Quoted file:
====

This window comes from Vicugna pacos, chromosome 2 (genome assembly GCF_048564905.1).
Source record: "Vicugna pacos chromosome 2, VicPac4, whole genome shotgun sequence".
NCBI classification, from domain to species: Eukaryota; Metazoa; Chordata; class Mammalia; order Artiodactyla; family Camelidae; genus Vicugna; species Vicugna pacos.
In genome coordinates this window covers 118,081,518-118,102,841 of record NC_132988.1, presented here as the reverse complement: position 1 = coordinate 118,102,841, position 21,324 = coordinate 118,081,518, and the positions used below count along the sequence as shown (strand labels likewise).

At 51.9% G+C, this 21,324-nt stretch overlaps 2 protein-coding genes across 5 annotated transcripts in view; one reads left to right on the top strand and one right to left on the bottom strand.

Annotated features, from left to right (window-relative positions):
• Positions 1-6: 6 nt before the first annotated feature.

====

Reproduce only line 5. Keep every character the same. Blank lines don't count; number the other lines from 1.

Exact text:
At 51.9% G+C, this 21,324-nt stretch overlaps 2 protein-coding genes across 5 annotated transcripts in view; one reads left to right on the top strand and one right to left on the bottom strand.